The action hero of today doesn't have 18-inch biceps, a permanent five o'clock shadow or a repertoire of cringeworthy one-liners. According to director Edgar Wright, the modern action hero drives a Subaru, has a bedazzled iPod and is a hopeless romantic. That's not to say that Wright wasn't inspired by the action movies that came before Baby Driver, but the director has created a new action icon — and his name is Baby.
Trapped by a debt to gang leader Doc, getaway driver Baby feels like there's no escaping the criminal life he so desperately wants to put in the rearview mirror. In order to rebuild his life with the woman he loves, Baby embarks on a coming-of-age journey to discover the man he truly wants to be. By turning a regular kid into a hero, #EdgarWright inspires our inner champion. Baby is a modern action icon with heart who leaves more than tire tracks in his wake.
He's A Relatable Hero
Edgar Wright has a knack for putting ordinary people into extraordinary situations, forcing them to rise above their limitations to become heroes. While Baby possesses unparalleled skill as a getaway driver, he looks more like a millennial than the criminal thugs that surround him. As a result, Baby often appears to be in over his head, especially when he tries to leave Doc's gang. Many of Baby's attempts to be heroic even threaten the lives of those he cares about, forcing him to follow orders in a situation that seems to be beyond his control.
This, coupled with the fact that Baby doesn't give off the vibe of being cool or composed, makes Baby highly relatable. Audiences get a taste for the kid's quirky flair in the film's opening scene when Baby dances in his car, only to catch himself in a moment of self-awareness when the police drive by. Later, it's revealed that Baby records conversations and uses the audio to create homespun beats and mixtapes for his collection. These personality quirks make Baby a sympathetic and likable character, lending him an air of humanity that helps to define his style.
'The Gene Kelly Of The Coffee Run'
Baby stands in opposition to the criminal types he's coerced into working with, not just in attitude, but in appearance. Costume designer Courtney Hoffman wanted to reflect Baby's worldview through his attire, which remains largely unchanged throughout the film.
"Baby is a character who really lives his own life and he sees the world in his own way, so we wanted to make sure it wasn’t something that felt trendy or contemporary or ‘hot.’ It had to be something that served what his character loves and his ideals, and he sort of lives in this ‘50s fantasy in a way."
In keeping with Baby's retro aesthetic, the character wears mostly white and black, a stark contrast to other character outfits — Darling's bubbly pinks, Buddy's moody blues, and Bats's fiery reds — and visually sets him apart from them. Moreover, Baby's look is easily replicated while boasting its own unique style that is as recognizable as many classic action hero duds.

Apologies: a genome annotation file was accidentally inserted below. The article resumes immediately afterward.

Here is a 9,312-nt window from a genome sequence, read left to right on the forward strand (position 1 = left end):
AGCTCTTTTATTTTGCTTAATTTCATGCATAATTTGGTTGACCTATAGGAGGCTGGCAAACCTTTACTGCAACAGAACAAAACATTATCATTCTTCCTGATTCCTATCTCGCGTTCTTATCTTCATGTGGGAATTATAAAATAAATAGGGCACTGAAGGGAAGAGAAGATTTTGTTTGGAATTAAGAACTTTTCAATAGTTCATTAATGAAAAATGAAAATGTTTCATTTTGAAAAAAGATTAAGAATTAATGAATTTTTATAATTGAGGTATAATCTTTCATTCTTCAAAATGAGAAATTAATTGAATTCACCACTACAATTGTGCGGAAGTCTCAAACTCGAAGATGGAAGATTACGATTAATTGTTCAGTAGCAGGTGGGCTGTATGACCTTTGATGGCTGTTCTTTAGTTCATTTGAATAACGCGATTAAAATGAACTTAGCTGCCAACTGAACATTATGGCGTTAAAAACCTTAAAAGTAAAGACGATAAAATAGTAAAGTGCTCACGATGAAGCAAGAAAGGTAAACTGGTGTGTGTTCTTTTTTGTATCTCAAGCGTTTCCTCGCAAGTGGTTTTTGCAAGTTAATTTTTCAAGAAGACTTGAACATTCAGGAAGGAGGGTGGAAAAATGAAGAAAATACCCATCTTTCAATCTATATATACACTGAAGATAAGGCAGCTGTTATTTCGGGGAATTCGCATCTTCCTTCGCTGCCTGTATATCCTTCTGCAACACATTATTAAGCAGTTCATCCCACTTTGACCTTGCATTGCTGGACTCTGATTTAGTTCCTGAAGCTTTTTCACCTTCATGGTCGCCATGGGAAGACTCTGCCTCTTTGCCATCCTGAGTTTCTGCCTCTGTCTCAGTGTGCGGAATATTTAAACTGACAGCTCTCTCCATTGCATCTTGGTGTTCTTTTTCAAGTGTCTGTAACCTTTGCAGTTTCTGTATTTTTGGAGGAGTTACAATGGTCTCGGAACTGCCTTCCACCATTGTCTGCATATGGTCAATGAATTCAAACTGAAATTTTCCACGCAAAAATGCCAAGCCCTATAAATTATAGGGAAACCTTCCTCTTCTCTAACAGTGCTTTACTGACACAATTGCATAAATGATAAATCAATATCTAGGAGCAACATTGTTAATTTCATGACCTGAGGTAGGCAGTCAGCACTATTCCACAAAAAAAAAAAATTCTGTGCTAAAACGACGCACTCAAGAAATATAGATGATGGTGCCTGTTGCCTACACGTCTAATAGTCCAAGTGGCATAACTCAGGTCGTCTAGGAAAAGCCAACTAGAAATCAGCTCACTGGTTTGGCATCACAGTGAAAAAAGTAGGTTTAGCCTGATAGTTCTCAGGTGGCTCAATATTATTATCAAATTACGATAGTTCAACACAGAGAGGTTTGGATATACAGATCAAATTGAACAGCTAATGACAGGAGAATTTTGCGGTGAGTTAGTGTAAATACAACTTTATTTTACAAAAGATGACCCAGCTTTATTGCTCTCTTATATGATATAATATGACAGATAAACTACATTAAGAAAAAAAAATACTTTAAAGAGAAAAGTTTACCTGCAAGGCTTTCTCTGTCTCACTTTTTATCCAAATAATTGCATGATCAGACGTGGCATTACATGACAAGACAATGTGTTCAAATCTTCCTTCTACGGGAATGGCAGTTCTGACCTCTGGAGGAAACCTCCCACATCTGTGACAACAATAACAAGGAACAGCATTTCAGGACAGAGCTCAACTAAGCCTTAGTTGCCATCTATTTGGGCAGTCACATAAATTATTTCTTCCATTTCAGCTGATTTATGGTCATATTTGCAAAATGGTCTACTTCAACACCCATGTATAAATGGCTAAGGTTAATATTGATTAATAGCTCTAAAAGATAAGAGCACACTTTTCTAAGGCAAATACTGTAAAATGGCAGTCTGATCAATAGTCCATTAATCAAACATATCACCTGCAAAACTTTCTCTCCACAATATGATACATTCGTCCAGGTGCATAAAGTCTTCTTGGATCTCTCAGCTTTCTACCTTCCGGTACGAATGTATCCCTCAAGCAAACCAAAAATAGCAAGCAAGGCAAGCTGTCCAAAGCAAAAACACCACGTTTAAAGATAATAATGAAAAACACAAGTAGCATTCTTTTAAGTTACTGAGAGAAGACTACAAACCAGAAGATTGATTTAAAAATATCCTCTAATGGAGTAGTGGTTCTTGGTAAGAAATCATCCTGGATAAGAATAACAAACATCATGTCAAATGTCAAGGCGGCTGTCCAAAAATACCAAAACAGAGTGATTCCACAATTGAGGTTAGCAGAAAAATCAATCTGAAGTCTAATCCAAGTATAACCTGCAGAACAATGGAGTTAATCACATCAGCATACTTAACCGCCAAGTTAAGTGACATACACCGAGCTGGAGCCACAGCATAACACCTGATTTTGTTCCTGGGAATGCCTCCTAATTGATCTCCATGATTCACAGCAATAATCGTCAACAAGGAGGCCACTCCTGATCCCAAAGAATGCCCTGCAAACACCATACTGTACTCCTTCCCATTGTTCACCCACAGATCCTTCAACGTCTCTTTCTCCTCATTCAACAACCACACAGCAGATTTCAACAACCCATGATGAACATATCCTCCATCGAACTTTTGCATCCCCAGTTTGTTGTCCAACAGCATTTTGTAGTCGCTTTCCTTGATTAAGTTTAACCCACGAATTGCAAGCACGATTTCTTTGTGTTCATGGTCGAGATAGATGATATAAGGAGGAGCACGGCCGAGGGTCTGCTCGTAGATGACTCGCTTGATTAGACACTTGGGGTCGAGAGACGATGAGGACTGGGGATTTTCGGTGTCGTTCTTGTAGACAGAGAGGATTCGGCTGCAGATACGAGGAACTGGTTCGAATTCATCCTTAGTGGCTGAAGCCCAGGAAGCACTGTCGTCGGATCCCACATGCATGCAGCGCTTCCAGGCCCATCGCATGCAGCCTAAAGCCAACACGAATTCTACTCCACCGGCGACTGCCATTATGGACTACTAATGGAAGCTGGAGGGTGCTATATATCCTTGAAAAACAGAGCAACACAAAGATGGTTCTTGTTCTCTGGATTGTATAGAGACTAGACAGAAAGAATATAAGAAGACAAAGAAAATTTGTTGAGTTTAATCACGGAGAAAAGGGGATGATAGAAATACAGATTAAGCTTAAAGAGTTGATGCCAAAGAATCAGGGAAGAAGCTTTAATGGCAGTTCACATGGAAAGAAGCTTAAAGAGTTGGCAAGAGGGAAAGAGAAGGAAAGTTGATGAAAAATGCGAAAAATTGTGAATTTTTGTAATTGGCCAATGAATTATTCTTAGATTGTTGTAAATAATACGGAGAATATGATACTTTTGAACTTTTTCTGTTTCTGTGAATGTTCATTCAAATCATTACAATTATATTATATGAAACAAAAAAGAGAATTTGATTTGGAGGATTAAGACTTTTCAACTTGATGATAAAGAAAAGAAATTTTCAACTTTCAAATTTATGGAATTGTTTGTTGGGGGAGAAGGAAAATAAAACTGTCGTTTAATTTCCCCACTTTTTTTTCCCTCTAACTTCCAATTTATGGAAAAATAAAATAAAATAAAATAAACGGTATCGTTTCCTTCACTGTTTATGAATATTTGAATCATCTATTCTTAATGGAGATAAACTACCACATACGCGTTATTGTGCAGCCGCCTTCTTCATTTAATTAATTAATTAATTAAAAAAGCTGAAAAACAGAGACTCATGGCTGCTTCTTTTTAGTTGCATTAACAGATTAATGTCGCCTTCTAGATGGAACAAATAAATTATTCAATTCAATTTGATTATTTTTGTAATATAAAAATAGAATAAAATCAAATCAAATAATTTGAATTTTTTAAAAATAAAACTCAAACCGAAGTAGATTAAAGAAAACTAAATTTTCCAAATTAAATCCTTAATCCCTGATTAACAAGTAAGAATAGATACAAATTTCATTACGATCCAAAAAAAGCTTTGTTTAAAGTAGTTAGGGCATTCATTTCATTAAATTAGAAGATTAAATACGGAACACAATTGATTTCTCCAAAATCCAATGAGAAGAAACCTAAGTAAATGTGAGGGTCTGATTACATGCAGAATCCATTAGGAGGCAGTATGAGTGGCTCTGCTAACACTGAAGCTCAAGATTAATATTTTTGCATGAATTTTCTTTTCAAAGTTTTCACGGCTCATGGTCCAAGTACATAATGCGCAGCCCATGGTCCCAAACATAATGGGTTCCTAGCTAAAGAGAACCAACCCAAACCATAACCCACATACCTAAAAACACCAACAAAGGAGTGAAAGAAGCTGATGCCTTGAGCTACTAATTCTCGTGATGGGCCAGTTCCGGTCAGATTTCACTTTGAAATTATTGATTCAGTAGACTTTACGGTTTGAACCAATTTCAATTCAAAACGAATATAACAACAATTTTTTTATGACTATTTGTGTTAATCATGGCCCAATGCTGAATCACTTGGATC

More than Baby's style, his affinity for music echoes the cultural zeitgeist of today, bridging the gap between the audience and the character. Music is as much a part of Baby's ensemble as his attire, and it transforms the way he views the world, turning even a simple coffee run into a choreographed performance to the beat of the city. This perfectly aligns with Hoffman's comments about Baby being described in the script as "the Gene Kelly of the coffee run."
Baby's finesse and youthful charm bolster his character's emotional appeal without detracting from his ability to drive "like a devil behind the wheel." This balance between hard-nosed driver and compassionate romantic makes Baby a strong character, and gives him the edge over his more driven but singularly-focused opponents.
When facing his final head-to-head battle with his greatest threat — the rogue Buddy — Baby emerges victorious thanks to the power of love, his belief in himself, and the momentum of his favorite song.
A Getaway Driver With A Heart Of Gold
After defeating Buddy, audiences may have hoped to see Baby and Deborah drive off into the sunset together, but were thrown for a loop when Baby accepts responsibility for his crimes and turns himself in. Baby demonstrates that he's a good kid who knows his actions have consequences. In this moment we see a hero with true morality, one who is willing to accept responsibility and do the right thing instead of running away.
It's rare to see a hero who juggles an affinity for high-octane car chases and a strong sense of morality. For this reason, Baby has established himself as an #action hero who is both recognizable and worthy of admiration. While Baby's gas station sunglasses and pink iPod may not seem like your typical action hero accessories, they've become the trademark of Edgar Wright's modern action hero — one who loves fast cars and loud music, but values love and integrity above all else.
Baby Driver is available on digital on September 12 — get it on iTunes!
How do you think Baby compares to the action heroes of the '80s? What do you think is Baby's most heroic quality?